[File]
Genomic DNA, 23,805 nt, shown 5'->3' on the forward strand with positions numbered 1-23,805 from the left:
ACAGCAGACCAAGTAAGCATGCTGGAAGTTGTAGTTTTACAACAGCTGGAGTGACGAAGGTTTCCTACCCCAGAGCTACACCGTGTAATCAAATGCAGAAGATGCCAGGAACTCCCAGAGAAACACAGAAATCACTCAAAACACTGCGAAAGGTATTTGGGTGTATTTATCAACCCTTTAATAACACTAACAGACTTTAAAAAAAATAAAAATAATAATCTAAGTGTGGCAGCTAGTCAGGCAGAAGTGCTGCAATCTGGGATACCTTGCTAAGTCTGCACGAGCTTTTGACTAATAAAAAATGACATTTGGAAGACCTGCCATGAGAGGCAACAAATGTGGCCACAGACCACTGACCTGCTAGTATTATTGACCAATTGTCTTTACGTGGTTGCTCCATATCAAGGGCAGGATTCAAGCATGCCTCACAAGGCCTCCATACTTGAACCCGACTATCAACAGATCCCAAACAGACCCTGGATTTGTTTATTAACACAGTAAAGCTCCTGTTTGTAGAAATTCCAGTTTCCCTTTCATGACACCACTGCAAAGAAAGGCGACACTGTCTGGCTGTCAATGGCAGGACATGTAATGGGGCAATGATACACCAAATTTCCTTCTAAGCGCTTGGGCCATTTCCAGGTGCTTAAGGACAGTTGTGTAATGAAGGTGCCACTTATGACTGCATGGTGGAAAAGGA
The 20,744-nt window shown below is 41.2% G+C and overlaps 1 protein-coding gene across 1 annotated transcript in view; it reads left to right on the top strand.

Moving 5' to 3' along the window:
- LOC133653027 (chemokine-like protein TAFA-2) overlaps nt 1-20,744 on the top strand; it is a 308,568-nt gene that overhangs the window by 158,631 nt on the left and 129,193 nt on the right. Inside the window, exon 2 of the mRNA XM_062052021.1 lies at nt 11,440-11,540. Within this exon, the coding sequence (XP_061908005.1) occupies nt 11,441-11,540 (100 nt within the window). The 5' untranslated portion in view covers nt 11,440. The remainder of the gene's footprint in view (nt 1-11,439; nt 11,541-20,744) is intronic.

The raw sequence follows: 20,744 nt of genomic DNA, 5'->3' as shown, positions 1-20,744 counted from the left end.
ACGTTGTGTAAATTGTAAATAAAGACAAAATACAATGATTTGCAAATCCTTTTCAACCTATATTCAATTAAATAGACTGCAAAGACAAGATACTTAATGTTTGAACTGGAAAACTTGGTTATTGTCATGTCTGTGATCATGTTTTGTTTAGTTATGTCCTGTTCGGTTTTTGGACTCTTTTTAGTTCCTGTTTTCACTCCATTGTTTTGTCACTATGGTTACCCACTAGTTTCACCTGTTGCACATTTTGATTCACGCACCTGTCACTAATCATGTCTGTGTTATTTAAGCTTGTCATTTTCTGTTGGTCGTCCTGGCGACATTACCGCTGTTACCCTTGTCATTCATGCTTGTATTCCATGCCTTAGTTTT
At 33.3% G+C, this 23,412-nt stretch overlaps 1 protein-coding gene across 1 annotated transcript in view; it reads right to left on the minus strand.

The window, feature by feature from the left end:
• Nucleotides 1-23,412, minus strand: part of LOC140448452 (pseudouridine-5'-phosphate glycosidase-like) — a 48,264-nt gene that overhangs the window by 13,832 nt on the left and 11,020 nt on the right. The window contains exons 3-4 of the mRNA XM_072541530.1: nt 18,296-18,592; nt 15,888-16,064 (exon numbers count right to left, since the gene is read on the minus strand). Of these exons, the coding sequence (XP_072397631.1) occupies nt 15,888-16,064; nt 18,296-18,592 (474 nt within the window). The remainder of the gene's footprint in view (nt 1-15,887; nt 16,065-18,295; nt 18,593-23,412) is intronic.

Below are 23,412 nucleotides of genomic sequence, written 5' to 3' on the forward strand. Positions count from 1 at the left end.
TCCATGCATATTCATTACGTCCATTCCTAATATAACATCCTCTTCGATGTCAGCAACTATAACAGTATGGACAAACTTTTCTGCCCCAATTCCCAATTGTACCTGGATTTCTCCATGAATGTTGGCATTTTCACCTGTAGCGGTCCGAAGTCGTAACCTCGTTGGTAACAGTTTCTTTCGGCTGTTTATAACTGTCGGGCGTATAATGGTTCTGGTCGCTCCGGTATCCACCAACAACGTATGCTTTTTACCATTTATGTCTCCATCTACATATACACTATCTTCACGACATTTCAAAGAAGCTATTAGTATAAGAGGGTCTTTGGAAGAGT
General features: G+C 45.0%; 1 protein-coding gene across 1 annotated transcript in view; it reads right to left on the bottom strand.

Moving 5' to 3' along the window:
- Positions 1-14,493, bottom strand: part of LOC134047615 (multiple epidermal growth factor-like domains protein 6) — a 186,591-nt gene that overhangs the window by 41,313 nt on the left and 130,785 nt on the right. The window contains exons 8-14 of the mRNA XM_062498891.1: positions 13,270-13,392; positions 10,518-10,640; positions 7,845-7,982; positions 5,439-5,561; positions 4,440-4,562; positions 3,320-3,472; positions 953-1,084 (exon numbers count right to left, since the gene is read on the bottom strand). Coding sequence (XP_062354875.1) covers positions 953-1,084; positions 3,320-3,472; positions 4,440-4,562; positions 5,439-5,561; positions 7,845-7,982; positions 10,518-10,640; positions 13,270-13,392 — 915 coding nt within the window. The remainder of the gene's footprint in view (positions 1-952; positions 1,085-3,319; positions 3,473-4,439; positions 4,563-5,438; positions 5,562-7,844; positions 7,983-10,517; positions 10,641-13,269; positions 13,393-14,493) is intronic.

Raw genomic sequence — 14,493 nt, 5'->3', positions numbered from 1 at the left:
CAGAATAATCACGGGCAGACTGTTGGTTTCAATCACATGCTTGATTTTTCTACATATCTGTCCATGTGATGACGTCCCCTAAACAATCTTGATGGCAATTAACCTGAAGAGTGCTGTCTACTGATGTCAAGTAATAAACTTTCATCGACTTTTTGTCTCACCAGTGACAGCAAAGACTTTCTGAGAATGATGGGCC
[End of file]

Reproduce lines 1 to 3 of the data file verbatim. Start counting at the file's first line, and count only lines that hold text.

Genomic DNA, 23,805 nt, shown 5'->3' on the forward strand with positions numbered 1-23,805 from the left:
ACAGCAGACCAAGTAAGCATGCTGGAAGTTGTAGTTTTACAACAGCTGGAGTGACGAAGGTTTCCTACCCCAGAGCTACACCGTGTAATCAAATGCAGAAGATGCCAGGAACTCCCAGAGAAACACAGAAATCACTCAAAACACTGCGAAAGGTATTTGGGTGTATTTATCAACCCTTTAATAACACTAACAGACTTTAAAAAAAATAAAAATAATAATCTAAGTGTGGCAGCTAGTCAGGCAGAAGTGCTGCAATCTGGGATACCTTGCTAAGTCTGCACGAGCTTTTGACTAATAAAAAATGACATTTGGAAGACCTGCCATGAGAGGCAACAAATGTGGCCACAGACCACTGACCTGCTAGTATTATTGACCAATTGTCTTTACGTGGTTGCTCCATATCAAGGGCAGGATTCAAGCATGCCTCACAAGGCCTCCATACTTGAACCCGACTATCAACAGATCCCAAACAGACCCTGGATTTGTTTATTAACACAGTAAAGCTCCTGTTTGTAGAAATTCCAGTTTCCCTTTCATGACACCACTGCAAAGAAAGGCGACACTGTCTGGCTGTCAATGGCAGGACATGTAATGGGGCAATGATACACCAAATTTCCTTCTAAGCGCTTGGGCCATTTCCAGGTGCTTAAGGACAGTTGTGTAATGAAGGTGCCACTTATGACTGCATGGTGGAAAAGGA
The 20,744-nt window shown below is 41.2% G+C and overlaps 1 protein-coding gene across 1 annotated transcript in view; it reads left to right on the top strand.